When ready to serve, pop a small metal tray lined with baking paper into the freezer for 10 minutes to chill. To remove the popsicles from their moulds, dip into hot water for a second or two. Gently pull from the moulds. 

Place the popsicles on the prepared tray and immediately drizzle over the caramel sauce and top with the nuts.  Return to the freezer for 10 minutes to set.  

Tutti Frutti 

Makes: 8

Remember  ‘rockets’ that multi-coloured ice pop from your childhood? This homemade version looks great and tastes even better than the original.

250 g caster sugar

500 ml cold water

2 oranges

1 lemon

2 limes

125g raspberries

Place the sugar and water in a saucepan and heat gently, stirring until the sugar is dissolved. Boil for 1 minute, then remove from the heat and cool completely. 

Squeeze the juice of the oranges, the lemon and limes into separate bowls.  Add enough of the sugar syrup to sweeten each fruit juice, ending up with approximately 150 ml of each juice (you will still have sugar syrup leftover).

Place the raspberries in a blender with 100 ml of the remaining sugar syrup. Blend until really smooth and then taste for sweetness, adjust accordingly.

Pour a layer of the orange juice into each of 8 popsicle moulds. Transfer to the freezer and allow the mixture to freeze completely (about 1 hour).

Pour in an equal layer of lime juice. Either add the sticks at this stage or freeze until the mixture is firm enough to add the sticks. Freeze again until firm and repeat this process withy the remaining 2 juices. Return to the freezer for a further 4-6 hours until frozen. 

To remove the popsicles from their moulds, dip into hot water for a second or two. Gently pull from the moulds.

Buttermilk, raspberry and pistachio pops

Makes: 6 popsicles

Here yogurt and buttermilk are sweetened with agave syrup, a recent addition to the many different types of sweeteners and sugars, has a lower GI than many alternatives as it is largely a fructose based sugar. Now widely available from health food stores and supermarkets, it shouldn’t be too difficult to find – honey can be substituted. 

250 ml Greek yogurt

250 ml buttermilk

150 ml agave syrup

125 g fresh raspberries

25 g finely chopped, unsalted pistachio nuts 

Whisk the yogurt, buttermilk and agave syrup together until combined. 

Divide the raspberries between 6 moulds and top up with the buttermilk mixture. Either add the sticks at this stage or freeze until the mixture is firm enough to add the sticks. Return to the freezer for a further 4-6 hours until frozen.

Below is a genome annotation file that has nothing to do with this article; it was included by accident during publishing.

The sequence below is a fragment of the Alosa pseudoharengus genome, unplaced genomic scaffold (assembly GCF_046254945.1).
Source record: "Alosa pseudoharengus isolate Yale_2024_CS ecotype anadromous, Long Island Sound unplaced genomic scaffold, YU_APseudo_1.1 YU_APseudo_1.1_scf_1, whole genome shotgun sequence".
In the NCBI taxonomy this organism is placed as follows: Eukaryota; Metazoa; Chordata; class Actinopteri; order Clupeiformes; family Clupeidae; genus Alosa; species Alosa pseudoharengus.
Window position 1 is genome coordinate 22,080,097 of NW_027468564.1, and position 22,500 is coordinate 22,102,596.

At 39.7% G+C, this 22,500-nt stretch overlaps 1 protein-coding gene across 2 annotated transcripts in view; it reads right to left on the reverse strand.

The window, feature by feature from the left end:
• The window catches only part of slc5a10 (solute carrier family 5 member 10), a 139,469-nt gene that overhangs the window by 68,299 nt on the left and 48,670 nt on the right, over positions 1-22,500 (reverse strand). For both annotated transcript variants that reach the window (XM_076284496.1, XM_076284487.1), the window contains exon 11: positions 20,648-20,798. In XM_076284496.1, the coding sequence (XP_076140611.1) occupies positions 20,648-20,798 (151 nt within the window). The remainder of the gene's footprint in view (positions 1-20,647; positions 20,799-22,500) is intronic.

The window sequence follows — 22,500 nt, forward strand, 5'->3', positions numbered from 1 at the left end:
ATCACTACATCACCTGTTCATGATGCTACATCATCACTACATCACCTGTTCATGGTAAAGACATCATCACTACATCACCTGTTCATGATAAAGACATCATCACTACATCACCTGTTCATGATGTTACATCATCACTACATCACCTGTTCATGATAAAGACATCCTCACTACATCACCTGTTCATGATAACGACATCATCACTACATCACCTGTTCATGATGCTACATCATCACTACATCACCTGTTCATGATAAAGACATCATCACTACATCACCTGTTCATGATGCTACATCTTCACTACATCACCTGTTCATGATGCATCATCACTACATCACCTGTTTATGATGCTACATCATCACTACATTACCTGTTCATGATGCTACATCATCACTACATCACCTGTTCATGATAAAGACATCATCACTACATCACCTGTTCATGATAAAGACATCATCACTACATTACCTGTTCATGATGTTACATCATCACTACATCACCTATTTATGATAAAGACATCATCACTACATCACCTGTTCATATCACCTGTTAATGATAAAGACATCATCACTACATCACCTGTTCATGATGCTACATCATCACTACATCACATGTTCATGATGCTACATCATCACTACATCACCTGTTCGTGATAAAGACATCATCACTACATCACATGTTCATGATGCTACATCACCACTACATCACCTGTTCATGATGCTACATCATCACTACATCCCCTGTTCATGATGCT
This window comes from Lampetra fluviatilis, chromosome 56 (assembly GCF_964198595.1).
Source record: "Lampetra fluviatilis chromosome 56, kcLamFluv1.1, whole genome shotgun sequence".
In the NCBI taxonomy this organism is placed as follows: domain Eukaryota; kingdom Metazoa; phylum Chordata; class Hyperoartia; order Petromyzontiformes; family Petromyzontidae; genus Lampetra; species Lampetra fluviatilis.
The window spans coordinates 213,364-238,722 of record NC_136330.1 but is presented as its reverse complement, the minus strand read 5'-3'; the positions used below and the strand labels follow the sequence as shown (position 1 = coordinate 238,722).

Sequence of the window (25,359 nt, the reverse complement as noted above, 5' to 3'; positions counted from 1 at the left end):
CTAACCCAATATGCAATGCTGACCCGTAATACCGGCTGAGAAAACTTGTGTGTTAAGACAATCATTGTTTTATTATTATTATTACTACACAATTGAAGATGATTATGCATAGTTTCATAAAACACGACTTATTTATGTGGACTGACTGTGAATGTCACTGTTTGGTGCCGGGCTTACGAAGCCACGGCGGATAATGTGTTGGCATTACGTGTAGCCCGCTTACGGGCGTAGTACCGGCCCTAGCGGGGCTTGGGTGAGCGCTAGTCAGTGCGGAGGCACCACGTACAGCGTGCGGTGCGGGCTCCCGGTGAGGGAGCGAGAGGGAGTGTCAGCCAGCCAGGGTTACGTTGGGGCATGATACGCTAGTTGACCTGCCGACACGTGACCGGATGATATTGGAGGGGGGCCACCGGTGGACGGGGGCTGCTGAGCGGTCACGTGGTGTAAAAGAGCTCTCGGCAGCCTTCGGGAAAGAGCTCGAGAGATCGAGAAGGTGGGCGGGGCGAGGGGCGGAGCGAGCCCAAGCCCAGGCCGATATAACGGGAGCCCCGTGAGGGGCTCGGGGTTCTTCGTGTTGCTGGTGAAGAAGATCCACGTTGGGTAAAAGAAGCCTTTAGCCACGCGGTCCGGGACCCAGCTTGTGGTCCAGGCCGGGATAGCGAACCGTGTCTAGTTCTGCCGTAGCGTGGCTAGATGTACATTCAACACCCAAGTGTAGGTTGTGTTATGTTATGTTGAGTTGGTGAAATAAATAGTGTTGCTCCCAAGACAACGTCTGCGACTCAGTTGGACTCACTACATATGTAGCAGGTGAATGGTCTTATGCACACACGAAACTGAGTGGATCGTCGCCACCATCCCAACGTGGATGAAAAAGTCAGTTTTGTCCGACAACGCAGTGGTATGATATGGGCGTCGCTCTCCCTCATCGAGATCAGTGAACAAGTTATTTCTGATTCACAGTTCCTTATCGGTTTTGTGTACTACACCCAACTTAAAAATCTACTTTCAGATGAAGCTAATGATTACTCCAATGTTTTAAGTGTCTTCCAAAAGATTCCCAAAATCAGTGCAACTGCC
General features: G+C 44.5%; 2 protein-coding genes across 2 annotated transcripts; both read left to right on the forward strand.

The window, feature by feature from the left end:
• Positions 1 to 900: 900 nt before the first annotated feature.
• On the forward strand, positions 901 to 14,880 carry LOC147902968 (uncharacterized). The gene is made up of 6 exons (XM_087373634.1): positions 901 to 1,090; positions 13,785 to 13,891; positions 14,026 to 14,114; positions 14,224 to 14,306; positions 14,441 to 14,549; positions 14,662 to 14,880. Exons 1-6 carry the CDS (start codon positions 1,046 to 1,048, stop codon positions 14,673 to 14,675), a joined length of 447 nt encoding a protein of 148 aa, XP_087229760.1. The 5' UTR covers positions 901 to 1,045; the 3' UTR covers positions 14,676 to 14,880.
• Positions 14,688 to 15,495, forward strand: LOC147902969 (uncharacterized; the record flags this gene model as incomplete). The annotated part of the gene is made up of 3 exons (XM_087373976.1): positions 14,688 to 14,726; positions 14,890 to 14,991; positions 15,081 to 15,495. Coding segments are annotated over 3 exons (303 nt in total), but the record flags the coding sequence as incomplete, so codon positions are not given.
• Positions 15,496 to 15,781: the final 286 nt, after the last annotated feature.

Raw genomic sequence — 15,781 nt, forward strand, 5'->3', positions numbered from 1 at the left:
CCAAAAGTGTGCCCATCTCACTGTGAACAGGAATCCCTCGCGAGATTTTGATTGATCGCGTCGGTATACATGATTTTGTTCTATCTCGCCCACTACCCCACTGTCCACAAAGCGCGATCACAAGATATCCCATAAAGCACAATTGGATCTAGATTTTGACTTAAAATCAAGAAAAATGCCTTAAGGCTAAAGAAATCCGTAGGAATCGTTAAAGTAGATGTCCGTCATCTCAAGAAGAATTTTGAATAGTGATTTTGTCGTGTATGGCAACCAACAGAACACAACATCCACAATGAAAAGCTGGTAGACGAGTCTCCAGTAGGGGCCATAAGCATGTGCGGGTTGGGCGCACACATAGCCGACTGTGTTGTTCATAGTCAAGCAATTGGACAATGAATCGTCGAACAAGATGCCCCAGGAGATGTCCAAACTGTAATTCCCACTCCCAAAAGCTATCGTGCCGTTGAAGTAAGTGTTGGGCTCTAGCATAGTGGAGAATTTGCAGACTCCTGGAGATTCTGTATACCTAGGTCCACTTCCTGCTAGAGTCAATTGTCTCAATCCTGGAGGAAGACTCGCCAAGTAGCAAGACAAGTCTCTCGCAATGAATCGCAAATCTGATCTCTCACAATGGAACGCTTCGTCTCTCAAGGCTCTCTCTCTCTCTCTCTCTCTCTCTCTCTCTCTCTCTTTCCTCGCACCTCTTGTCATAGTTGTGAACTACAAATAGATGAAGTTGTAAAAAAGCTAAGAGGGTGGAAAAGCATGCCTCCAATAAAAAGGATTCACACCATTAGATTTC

To remove the popsicles from their moulds, dip into hot water for a second or two. Gently pull from the moulds and dip the ends into the chopped pistachio nuts.

Cool watermelon, strawberry and lemon pops

Makes: 8-10 popsicles

All you need is a slug of vodka and you’d have the perfect frozen daiquiri! But, hey who needs alcohol when you can enjoy this healthier fruit version in the form of an ice pop.

300g strawberries, hulled and halved

3 tablespoons icing sugar, sieved

500 g watermelon

Juice 1 lemon

Combine the strawberries with the sugar and leave for 1 hour, stirring occasionally. Discard the watermelon rind and dice the flesh.

Place the strawberries and all the juices, the watermelon and lemon juice in a blender and blend until smooth. Divide the juice between 8-10 small popsicle moulds.

Either add the sticks at this stage or freeze or leave until the mixture is firm enough to add the sticks. Return to the freezer for a further 4-6 hours until frozen. 

To remove the popsicles from their moulds, dip into hot water for a second or two. Gently pull from the moulds.

First published in The Popsicle Party by Louise Pickford, with photography by Ian Wallace

Published by Ryland, Peters & Small and Cico Books




Waiting for summer……………

Well after an initial burst of warm spring weather, it is yet again cool and wet, so in order to give myself a little taste of summer, I came across this lovely summer entertaining feature my husband, photographer Ian Wallace and I shot last summer for Food & Travel magazine in the UK.

As you can see from Ian’s stunning photos it was a lovely sunny day and the colours from the food, styling and flowers zing out at you. Rather than a formal sit down menu, the al fresco nature of the story led me to assemble sharing patters, ideal for a more relaxed ambience.

Scene setter for our summer menu